4. Do not be thrown off by questions that are a multi-step process. There may be additional work that must be done before arriving at your complete answer.
  5. Know the functions and abilities of your calculator. Most math courses nowadays are pretty good at teaching students how to complete work by hand, and with a calculator. This can help you find answers quicker, or help you fix your calculator if you are not seeing the results you were expecting.
  6. Understand the concepts and processes of math, rather than memorizing symbols and formulas. The complaints of not understanding math start with the student; if the student wants to truly be successful, they should take it into their hands to understand why the process makes sense.
  7. Begin each class by reviewing notes. This will jog your memory and help you jump into your classwork immediately, giving you a better math exercise.
  8. Finally, do you math homework immediately after math class or your new lesson. This is when the math material is the most fresh and understandable to your mind, and the repetitive practice of what you have just learned will drill the concepts into your memory.

 

--Jessalyn Kieta

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Preparing your Preschooler

As parents, we are given so many tools and resources to get your child on the right educational track from preschool and onward. This can include books, educational movies, singing songs, playing with puzzles, and the list goes on. But one huge part of education that can sometimes be looked over is developing the skills for your child to learn how to work and interact with the world. There are some key ways that, as parents, we can help our kids learn to become independent thinkers and problem solvers by giving them small doses of independence from the start!

Here are some top 5 ways that you can begin implementing great life skills for your preschooler: 

  1. Assign Responsibility: Give your kids a few chores or invite them to help you out around the house. This can be a small task like setting the table for dinner, feeding pets, or putting away toys and laundry. This shows your child that these things don’t get done by themselves!
  2. Do not help your child by doing things that he/she can complete herself: As much as you are teaching your child to learn how to complete tasks and work independently, allow them to try out their new responsibilities! This can be hard to remember when your child is learning so fast, but eventually they will catch up and follow your lead.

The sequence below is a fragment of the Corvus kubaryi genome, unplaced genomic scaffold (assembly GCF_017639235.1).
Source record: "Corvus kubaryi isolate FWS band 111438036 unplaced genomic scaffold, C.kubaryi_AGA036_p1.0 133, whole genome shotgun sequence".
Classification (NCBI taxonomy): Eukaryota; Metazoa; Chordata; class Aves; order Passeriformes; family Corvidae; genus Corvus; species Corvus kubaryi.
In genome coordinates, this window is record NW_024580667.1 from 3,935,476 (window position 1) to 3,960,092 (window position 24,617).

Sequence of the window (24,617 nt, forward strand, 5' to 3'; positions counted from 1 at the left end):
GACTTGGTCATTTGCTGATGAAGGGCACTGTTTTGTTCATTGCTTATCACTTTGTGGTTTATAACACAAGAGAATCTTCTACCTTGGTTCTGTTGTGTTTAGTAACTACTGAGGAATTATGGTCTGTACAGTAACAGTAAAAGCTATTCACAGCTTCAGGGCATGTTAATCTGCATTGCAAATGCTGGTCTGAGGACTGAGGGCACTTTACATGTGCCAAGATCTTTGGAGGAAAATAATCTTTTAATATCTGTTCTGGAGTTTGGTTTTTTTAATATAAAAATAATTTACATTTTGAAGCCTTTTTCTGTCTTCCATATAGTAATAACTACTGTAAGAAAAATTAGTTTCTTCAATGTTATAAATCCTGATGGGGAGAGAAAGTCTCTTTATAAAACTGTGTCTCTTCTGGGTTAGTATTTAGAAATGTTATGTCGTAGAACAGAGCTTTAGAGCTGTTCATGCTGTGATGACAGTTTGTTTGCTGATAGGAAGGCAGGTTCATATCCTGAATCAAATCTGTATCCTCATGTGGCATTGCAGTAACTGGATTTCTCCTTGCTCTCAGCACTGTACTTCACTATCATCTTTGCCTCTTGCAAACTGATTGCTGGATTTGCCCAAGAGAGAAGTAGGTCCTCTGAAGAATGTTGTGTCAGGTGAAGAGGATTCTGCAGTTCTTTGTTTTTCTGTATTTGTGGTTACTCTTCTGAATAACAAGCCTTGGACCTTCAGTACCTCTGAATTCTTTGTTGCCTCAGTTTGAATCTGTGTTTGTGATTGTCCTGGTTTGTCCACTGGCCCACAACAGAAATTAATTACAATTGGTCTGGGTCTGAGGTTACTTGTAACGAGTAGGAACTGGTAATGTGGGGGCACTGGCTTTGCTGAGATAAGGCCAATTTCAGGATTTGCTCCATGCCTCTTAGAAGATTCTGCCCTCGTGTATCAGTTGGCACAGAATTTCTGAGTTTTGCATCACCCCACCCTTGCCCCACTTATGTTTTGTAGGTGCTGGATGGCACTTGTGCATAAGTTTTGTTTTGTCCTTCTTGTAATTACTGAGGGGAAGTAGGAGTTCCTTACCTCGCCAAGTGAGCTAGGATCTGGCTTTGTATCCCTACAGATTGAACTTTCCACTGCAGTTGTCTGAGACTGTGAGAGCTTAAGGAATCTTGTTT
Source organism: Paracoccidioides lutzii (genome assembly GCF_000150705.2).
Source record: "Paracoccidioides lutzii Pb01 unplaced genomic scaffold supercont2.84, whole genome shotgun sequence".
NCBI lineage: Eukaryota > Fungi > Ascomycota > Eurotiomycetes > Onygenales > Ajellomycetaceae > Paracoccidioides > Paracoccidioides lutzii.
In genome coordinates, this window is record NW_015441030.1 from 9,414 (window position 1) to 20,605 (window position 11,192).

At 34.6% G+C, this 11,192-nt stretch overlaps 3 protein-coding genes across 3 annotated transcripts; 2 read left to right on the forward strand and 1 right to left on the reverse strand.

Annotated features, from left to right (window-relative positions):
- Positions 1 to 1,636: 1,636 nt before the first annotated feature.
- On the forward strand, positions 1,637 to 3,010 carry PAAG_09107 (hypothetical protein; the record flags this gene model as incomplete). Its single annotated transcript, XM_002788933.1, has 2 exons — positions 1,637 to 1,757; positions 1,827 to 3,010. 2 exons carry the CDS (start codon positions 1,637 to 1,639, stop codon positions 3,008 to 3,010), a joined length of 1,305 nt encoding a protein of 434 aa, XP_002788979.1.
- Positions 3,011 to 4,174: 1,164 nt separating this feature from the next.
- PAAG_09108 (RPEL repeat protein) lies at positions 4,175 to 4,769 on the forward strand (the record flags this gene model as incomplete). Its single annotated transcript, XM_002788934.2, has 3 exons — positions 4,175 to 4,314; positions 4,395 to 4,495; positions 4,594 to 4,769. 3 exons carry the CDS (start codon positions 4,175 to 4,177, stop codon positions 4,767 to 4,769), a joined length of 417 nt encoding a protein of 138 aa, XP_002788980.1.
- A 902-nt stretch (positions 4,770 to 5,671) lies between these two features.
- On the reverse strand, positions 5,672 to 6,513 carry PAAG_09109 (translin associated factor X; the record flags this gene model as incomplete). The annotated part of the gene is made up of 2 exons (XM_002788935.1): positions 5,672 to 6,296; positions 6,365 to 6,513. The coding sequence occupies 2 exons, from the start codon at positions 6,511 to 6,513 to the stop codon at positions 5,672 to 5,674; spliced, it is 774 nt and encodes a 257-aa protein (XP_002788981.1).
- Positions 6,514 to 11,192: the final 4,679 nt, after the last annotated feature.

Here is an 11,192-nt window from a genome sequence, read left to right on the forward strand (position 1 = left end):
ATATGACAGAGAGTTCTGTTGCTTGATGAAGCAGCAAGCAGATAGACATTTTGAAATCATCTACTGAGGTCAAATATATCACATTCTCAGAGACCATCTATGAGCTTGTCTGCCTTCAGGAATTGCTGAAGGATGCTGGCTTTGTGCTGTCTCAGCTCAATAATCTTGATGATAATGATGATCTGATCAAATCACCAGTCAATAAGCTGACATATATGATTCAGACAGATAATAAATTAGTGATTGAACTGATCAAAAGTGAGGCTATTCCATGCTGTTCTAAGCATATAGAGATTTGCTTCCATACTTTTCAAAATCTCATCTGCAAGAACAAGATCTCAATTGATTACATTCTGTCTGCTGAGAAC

3. Do not redo the work that your child has done: It may be driving you crazy that the shirt your child folded is really just a twisted ball, but do not fix that shirt! Your child will never come to notice the results of his/her work if they are not seeing the results of what they did.
  4. Know when to stop: Your children will come to enjoy learning; children naturally love to learn. If your child loses interest in the book you are reading, do not continue to read through the book or force your child to finish something. This can discourage them from having a positive learning experience.
  5. Talk to your child as an equal: Ask your child about their day, what they enjoyed, and any new things they have learned. Be enthusiastic and genuine about your interest. Speaking to your child as an equal shows your child that you respect them and care for them, and can also enhance their speaking skills from early on.

 

-- Jessalyn Kieta

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Be Mindful About Education and Work

At the DREAM Charter School in New York, students have been partaking in belly breathing, meditating, and other calming exercises to develop mindfulness. This seems difficult to understand: though meditating has been proven to be helpful and calming, how does it relate to getting a better education? Shouldn’t these students be focusing on math, reading, and writing? Wrong. These students are working on increasing their mindfulness, or their focused, nonjudgmental awareness of the creative world around them.